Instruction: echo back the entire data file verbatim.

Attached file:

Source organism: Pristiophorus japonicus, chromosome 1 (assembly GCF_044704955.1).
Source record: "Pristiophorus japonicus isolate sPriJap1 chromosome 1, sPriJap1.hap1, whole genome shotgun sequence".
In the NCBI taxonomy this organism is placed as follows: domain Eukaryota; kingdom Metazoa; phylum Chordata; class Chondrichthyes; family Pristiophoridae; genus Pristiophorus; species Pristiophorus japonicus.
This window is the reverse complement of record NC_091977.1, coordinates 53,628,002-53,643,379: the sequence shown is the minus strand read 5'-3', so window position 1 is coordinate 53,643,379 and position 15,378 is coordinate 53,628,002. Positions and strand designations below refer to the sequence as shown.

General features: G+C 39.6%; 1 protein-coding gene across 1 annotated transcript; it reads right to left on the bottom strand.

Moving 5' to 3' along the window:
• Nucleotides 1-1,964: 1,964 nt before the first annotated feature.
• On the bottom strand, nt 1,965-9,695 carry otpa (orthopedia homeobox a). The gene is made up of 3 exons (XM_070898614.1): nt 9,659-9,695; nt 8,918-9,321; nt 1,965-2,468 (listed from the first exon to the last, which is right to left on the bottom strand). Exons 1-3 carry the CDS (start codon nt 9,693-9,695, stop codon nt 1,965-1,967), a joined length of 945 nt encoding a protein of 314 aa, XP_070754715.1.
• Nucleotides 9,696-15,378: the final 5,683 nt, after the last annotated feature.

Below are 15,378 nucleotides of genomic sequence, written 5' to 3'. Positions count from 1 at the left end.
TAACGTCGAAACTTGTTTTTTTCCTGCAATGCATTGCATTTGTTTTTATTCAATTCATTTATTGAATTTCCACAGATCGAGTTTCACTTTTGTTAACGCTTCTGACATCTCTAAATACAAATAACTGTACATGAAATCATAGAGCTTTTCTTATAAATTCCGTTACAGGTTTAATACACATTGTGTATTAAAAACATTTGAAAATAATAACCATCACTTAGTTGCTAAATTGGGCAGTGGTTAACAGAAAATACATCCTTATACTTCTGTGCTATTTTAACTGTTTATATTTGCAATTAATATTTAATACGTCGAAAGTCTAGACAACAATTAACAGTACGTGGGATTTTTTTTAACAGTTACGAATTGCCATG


Source organism: Pristiophorus japonicus, chromosome 1 (assembly GCF_044704955.1).
Source record: "Pristiophorus japonicus isolate sPriJap1 chromosome 1, sPriJap1.hap1, whole genome shotgun sequence".
In the NCBI taxonomy this organism is placed as follows: domain Eukaryota; kingdom Metazoa; phylum Chordata; class Chondrichthyes; family Pristiophoridae; genus Pristiophorus; species Pristiophorus japonicus.
This window is the reverse complement of record NC_091977.1, coordinates 53,628,002-53,643,379: the sequence shown is the minus strand read 5'-3', so window position 1 is coordinate 53,643,379 and position 15,378 is coordinate 53,628,002. Positions and strand designations below refer to the sequence as shown.

General features: G+C 39.6%; 1 protein-coding gene across 1 annotated transcript; it reads right to left on the bottom strand.

Moving 5' to 3' along the window:
• Nucleotides 1-1,964: 1,964 nt before the first annotated feature.
• On the bottom strand, nt 1,965-9,695 carry otpa (orthopedia homeobox a). The gene is made up of 3 exons (XM_070898614.1): nt 9,659-9,695; nt 8,918-9,321; nt 1,965-2,468 (listed from the first exon to the last, which is right to left on the bottom strand). Exons 1-3 carry the CDS (start codon nt 9,693-9,695, stop codon nt 1,965-1,967), a joined length of 945 nt encoding a protein of 314 aa, XP_070754715.1.
• Nucleotides 9,696-15,378: the final 5,683 nt, after the last annotated feature.

Below are 15,378 nucleotides of genomic sequence, written 5' to 3'. Positions count from 1 at the left end.
TAACGTCGAAACTTGTTTTTTTCCTGCAATGCATTGCATTTGTTTTTATTCAATTCATTTATTGAATTTCCACAGATCGAGTTTCACTTTTGTTAACGCTTCTGACATCTCTAAATACAAATAACTGTACATGAAATCATAGAGCTTTTCTTATAAATTCCGTTACAGGTTTAATACACATTGTGTATTAAAAACATTTGAAAATAATAACCATCACTTAGTTGCTAAATTGGGCAGTGGTTAACAGAAAATACATCCTTATACTTCTGTGCTATTTTAACTGTTTATATTTGCAATTAATATTTAATACGTCGAAAGTCTAGACAACAATTAACAGTACGTGGGATTTTTTTTAACAGTTACGAATTGCCATG